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|Title:||Forensic confirmation bias: the case of facial image comparison|
|Citation:||Journal of Applied Research in Memory and Cognition, 2013; 2(1):68-70|
|Rebecca Heyer, Carolyn Semmler|
|Abstract:||Facial image comparison is the process of comparing a face with another (referred to as one-to-one facial image comparison or facial examination) or many others (one-to-many facial image comparison or facial review). As such it encompasses much of the basic visual cognition present in other forensic disciplines. The discipline has grown considerably since the introduction of facial recognition technology in the last decade (Spaun, 2007). Such technology is currently being used widely in the government and private sectors, including law enforcement (Phillips, 2011). Much like automated fingerprint identification systems (AFIS), the current generation of identification facial recognition systems require a human in the loop (Spaun, 2009). Research conducted over the past decade has consistently found that, although significant, the role of the human is often underestimated by organisations implementing facial recognition technology (O’Toole, Jiang, Roark, & Abdi, 2006; Spaun, 2009). This is not surprising, given that the importance of understanding the human role has often been overshadowed by the promises of the technology. As a consequence, the requirements for human-centered system design and training have often been neglected.|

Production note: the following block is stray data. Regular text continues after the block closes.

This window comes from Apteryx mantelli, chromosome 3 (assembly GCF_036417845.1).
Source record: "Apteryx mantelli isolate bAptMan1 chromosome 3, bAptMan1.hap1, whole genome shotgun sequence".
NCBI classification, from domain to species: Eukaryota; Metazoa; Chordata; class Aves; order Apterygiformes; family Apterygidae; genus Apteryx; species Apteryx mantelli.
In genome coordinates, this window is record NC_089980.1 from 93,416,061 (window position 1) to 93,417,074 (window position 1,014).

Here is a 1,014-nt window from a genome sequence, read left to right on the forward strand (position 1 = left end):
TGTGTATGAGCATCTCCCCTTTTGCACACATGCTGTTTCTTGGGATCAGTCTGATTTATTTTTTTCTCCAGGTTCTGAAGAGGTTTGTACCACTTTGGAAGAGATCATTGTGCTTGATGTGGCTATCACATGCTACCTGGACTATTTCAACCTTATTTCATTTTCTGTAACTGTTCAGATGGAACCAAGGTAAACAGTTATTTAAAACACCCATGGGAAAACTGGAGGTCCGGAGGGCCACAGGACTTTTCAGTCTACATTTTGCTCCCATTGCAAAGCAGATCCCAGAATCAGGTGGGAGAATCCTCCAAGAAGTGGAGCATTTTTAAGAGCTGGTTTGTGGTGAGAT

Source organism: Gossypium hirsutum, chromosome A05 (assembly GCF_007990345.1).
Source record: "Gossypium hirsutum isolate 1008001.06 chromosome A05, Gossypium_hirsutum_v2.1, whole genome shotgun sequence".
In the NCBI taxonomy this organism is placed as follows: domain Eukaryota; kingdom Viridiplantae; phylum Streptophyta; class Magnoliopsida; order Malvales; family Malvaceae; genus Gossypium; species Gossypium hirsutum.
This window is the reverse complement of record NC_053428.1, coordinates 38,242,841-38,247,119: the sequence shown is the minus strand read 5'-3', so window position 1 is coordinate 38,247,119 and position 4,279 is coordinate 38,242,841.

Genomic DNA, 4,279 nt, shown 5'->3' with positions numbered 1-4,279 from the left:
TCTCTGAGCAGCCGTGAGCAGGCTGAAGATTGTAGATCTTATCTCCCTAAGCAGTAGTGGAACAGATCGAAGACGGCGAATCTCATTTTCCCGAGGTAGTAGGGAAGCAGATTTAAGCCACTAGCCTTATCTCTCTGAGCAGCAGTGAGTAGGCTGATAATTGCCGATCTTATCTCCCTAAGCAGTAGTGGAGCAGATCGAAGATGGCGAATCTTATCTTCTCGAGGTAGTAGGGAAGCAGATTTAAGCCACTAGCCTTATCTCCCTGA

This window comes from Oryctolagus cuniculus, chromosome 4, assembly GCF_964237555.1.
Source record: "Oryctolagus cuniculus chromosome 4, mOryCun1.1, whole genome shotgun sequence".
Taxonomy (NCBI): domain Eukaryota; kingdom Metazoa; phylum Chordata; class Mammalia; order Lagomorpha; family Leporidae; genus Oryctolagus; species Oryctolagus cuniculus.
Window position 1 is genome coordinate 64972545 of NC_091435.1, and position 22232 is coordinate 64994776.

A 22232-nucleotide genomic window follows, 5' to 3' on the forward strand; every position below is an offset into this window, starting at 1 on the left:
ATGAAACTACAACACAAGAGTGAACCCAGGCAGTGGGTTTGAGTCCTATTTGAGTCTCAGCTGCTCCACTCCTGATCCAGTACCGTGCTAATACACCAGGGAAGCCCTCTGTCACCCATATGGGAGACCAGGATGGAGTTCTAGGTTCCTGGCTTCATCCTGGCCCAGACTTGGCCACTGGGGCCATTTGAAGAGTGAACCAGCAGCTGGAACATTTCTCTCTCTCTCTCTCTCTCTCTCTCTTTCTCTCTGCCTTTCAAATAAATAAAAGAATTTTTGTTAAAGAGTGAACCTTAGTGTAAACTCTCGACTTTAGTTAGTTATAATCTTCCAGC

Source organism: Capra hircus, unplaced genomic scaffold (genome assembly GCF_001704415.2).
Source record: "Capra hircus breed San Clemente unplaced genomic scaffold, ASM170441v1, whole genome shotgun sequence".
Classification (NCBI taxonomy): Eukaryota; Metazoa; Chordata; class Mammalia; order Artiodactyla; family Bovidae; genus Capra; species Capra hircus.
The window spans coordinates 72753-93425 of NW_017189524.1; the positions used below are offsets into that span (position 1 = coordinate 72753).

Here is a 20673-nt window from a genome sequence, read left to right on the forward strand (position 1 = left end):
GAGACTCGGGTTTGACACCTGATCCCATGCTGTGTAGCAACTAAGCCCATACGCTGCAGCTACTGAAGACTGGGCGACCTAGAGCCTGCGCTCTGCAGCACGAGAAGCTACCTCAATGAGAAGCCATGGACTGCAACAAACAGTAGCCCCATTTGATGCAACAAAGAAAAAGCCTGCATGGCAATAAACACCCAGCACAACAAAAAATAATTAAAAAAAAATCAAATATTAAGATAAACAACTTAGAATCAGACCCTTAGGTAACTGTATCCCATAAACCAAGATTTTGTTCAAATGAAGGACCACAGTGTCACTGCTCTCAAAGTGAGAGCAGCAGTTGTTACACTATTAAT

|Keywords:||Forensic confirmation bias; Facial image comparison|
|Rights:||Crown Copyright © 2013 Published by Elsevier Inc. on behalf of Society for Applied Research in Memory and Cognition. All rights reserved.|
|Appears in Collections:||Psychology publications|
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